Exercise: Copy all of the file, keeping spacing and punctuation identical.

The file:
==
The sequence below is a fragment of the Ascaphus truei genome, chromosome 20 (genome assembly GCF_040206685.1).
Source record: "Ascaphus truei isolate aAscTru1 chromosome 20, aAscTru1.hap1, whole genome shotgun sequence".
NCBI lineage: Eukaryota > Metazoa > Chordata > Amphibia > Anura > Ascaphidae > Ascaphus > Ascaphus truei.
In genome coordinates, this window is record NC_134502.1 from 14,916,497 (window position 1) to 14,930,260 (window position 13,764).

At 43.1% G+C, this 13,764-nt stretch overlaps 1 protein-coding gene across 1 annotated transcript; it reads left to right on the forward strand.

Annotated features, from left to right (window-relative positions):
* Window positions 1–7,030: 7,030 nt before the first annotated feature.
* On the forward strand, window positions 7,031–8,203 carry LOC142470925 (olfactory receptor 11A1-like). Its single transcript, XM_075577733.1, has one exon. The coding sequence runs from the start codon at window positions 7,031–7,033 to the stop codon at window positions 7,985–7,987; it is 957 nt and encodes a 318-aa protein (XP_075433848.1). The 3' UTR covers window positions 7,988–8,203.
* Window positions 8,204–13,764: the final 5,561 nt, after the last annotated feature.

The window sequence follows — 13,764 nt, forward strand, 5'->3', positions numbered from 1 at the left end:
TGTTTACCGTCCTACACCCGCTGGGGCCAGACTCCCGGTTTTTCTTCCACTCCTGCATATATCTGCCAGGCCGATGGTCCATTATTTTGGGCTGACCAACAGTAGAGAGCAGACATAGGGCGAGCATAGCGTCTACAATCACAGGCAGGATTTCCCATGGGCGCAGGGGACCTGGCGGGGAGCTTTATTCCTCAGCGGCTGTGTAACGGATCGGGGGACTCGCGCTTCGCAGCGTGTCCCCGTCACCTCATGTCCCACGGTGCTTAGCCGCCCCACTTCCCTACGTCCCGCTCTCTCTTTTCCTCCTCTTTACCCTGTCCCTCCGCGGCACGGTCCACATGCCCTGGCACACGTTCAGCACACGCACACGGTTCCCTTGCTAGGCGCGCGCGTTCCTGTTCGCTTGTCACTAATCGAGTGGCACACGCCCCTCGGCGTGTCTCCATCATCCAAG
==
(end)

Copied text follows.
The sequence below is a fragment of the Ascaphus truei genome, chromosome 20 (genome assembly GCF_040206685.1).
Source record: "Ascaphus truei isolate aAscTru1 chromosome 20, aAscTru1.hap1, whole genome shotgun sequence".
NCBI lineage: Eukaryota > Metazoa > Chordata > Amphibia > Anura > Ascaphidae > Ascaphus > Ascaphus truei.
In genome coordinates, this window is record NC_134502.1 from 14,916,497 (window position 1) to 14,930,260 (window position 13,764).

At 43.1% G+C, this 13,764-nt stretch overlaps 1 protein-coding gene across 1 annotated transcript; it reads left to right on the forward strand.

Annotated features, from left to right (window-relative positions):
* Window positions 1–7,030: 7,030 nt before the first annotated feature.
* On the forward strand, window positions 7,031–8,203 carry LOC142470925 (olfactory receptor 11A1-like). Its single transcript, XM_075577733.1, has one exon. The coding sequence runs from the start codon at window positions 7,031–7,033 to the stop codon at window positions 7,985–7,987; it is 957 nt and encodes a 318-aa protein (XP_075433848.1). The 3' UTR covers window positions 7,988–8,203.
* Window positions 8,204–13,764: the final 5,561 nt, after the last annotated feature.

The window sequence follows — 13,764 nt, forward strand, 5'->3', positions numbered from 1 at the left end:
TGTTTACCGTCCTACACCCGCTGGGGCCAGACTCCCGGTTTTTCTTCCACTCCTGCATATATCTGCCAGGCCGATGGTCCATTATTTTGGGCTGACCAACAGTAGAGAGCAGACATAGGGCGAGCATAGCGTCTACAATCACAGGCAGGATTTCCCATGGGCGCAGGGGACCTGGCGGGGAGCTTTATTCCTCAGCGGCTGTGTAACGGATCGGGGGACTCGCGCTTCGCAGCGTGTCCCCGTCACCTCATGTCCCACGGTGCTTAGCCGCCCCACTTCCCTACGTCCCGCTCTCTCTTTTCCTCCTCTTTACCCTGTCCCTCCGCGGCACGGTCCACATGCCCTGGCACACGTTCAGCACACGCACACGGTTCCCTTGCTAGGCGCGCGCGTTCCTGTTCGCTTGTCACTAATCGAGTGGCACACGCCCCTCGGCGTGTCTCCATCATCCAAG